From 1995 until 2000 the scene developed a lot; for example the E-Werk had to close its doors. I remember very well the Dubmission events. It also became difficult for the Tresor, which should have been closed as well. Due to the competition it got harder to be a DJ, but the progress also opened up the possibility to be a professional DJ and musician. When did you realize, in between studying and spinning records, that you could make a living by that?
Marcel Fengler: A very important impulse to become a pro began with the residency at Berghain. The reason why I got this job can be found in the philosophy of Berghain, which aims to search and present new talents. I heard a rumor that Berghain was looking for new DJs and you could send CDs. So I sent mine as well. A few weeks later I was talking to a friend on the phone when another call with a Berlin number came in. I joked that this must be Berghain for sure. It was in fact Michael from Berghain, who wanted to meet me. We got together and in January 2005 my residency started. Before my first gig I became very nervous… it was pretty new to me play in this location and to do a four hour set, because usually I only played for one or two hours. That seemed to be pretty tough.

Since you’ve worked at Berghain for six years and been part of the Techno scene for more than fifteen years now, you might have a different view on the whole story. Do you share the impression that Berghain takes Techno back to its roots and at the same time cultivates a new time in Techno?
Marcel Fengler: I was very attached to the early scene, when the sound was more industrial. The whole light thing is a question of taste. All this dark coloration conveys a concrete mood and atmosphere of liberty, it almost seemed to be a small electronic hippie movement, and this is what I still can find at Berghain. But I’m not sure if this was to guarantee the success of Berghain. When I started, nobody even thought about of gaining momentum in this range. But some Aritsts who stopped producing at the end of the ’90s have started producing again, because they find new inspiration. Certainly Berghain needed to undergo a huge change due to the growth of popularity. But it still feels right and good to me.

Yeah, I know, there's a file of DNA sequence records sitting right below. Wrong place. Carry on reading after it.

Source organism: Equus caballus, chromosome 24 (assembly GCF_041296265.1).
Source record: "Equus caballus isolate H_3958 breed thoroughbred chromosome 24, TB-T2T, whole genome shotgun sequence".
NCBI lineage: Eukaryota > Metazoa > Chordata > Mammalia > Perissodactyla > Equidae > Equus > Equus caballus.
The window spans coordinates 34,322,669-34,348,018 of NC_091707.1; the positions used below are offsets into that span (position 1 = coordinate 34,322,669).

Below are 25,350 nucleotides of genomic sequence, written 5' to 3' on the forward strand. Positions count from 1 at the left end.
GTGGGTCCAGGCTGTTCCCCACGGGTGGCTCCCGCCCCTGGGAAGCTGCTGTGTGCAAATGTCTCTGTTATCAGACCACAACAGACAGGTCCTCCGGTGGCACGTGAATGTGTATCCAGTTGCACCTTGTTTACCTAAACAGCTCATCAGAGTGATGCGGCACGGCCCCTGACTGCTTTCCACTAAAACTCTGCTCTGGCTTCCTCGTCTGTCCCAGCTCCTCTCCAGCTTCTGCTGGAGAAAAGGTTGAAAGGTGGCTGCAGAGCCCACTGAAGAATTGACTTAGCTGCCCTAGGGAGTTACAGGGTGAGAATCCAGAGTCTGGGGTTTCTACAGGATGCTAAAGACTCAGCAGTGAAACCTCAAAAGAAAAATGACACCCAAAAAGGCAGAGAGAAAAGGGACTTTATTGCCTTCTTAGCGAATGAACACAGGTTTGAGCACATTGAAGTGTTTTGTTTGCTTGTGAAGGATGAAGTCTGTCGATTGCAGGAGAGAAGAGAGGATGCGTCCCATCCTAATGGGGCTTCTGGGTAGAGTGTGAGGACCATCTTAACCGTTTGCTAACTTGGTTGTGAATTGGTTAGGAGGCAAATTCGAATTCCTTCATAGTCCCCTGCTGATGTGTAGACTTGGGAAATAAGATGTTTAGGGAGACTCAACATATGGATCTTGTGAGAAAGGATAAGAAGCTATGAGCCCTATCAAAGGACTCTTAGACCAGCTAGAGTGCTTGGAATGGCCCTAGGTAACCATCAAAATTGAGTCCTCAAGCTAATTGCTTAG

Can you tell us something about your heroes or inspiring examples in the ’90s?
Marcel Fengler: During this time I was totally into Acid and all that raw synthesizer sound. I still play some of those records. I was also a very early fan of Aphex Twin, he was sensational. Everything around Birmingham Techno attracted me as well. I also remember one night when I saw Claude Young DJing at Tresor, where I got to know the more reduced, more complex forms of Techno, and his mixing technique was so rad. He played the same record on three turntables and created effects you had never heard before. And of course, when I DJ now I feed the set with those experiences, but at the same time I like experiments. Changing constantly is the most interesting and fascinating part of the job.

Claude Young is the keyword, he is also part of your Berghain No.5 mix. How did the Berghain mixes begin and develop up up to now?